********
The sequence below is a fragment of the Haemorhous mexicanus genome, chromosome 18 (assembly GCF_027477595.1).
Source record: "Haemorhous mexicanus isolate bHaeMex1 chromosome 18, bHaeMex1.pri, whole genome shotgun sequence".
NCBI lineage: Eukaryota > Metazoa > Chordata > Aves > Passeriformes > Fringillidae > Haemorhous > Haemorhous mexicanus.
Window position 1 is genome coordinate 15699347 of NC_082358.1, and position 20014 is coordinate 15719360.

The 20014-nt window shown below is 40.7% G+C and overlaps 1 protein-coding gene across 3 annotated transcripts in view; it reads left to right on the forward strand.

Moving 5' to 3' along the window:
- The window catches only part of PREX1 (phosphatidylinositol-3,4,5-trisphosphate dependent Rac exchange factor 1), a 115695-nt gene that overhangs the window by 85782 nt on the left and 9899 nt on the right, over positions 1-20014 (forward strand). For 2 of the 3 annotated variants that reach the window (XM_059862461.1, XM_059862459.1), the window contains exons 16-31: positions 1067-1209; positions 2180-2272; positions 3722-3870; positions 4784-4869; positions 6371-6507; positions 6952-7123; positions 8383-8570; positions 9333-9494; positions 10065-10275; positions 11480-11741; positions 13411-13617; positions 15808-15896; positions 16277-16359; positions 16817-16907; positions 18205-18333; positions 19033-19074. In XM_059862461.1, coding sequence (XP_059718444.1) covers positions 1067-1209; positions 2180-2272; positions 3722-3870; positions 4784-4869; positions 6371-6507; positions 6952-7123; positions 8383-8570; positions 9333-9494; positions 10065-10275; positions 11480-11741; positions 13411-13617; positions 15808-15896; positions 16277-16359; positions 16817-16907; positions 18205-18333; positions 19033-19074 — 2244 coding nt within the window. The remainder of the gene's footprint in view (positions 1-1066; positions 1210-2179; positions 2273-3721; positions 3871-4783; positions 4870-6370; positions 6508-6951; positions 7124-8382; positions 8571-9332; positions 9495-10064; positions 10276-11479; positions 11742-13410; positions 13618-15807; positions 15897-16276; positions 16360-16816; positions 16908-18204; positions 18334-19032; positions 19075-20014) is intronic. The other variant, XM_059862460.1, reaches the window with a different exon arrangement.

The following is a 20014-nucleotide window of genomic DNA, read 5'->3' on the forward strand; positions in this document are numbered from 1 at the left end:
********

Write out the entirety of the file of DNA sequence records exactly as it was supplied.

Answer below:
The sequence below is a fragment of the Haemorhous mexicanus genome, chromosome 18 (assembly GCF_027477595.1).
Source record: "Haemorhous mexicanus isolate bHaeMex1 chromosome 18, bHaeMex1.pri, whole genome shotgun sequence".
NCBI lineage: Eukaryota > Metazoa > Chordata > Aves > Passeriformes > Fringillidae > Haemorhous > Haemorhous mexicanus.
Window position 1 is genome coordinate 15699347 of NC_082358.1, and position 20014 is coordinate 15719360.

The 20014-nt window shown below is 40.7% G+C and overlaps 1 protein-coding gene across 3 annotated transcripts in view; it reads left to right on the forward strand.

Moving 5' to 3' along the window:
- The window catches only part of PREX1 (phosphatidylinositol-3,4,5-trisphosphate dependent Rac exchange factor 1), a 115695-nt gene that overhangs the window by 85782 nt on the left and 9899 nt on the right, over positions 1-20014 (forward strand). For 2 of the 3 annotated variants that reach the window (XM_059862461.1, XM_059862459.1), the window contains exons 16-31: positions 1067-1209; positions 2180-2272; positions 3722-3870; positions 4784-4869; positions 6371-6507; positions 6952-7123; positions 8383-8570; positions 9333-9494; positions 10065-10275; positions 11480-11741; positions 13411-13617; positions 15808-15896; positions 16277-16359; positions 16817-16907; positions 18205-18333; positions 19033-19074. In XM_059862461.1, coding sequence (XP_059718444.1) covers positions 1067-1209; positions 2180-2272; positions 3722-3870; positions 4784-4869; positions 6371-6507; positions 6952-7123; positions 8383-8570; positions 9333-9494; positions 10065-10275; positions 11480-11741; positions 13411-13617; positions 15808-15896; positions 16277-16359; positions 16817-16907; positions 18205-18333; positions 19033-19074 — 2244 coding nt within the window. The remainder of the gene's footprint in view (positions 1-1066; positions 1210-2179; positions 2273-3721; positions 3871-4783; positions 4870-6370; positions 6508-6951; positions 7124-8382; positions 8571-9332; positions 9495-10064; positions 10276-11479; positions 11742-13410; positions 13618-15807; positions 15897-16276; positions 16360-16816; positions 16908-18204; positions 18334-19032; positions 19075-20014) is intronic. The other variant, XM_059862460.1, reaches the window with a different exon arrangement.

The following is a 20014-nucleotide window of genomic DNA, read 5'->3' on the forward strand; positions in this document are numbered from 1 at the left end: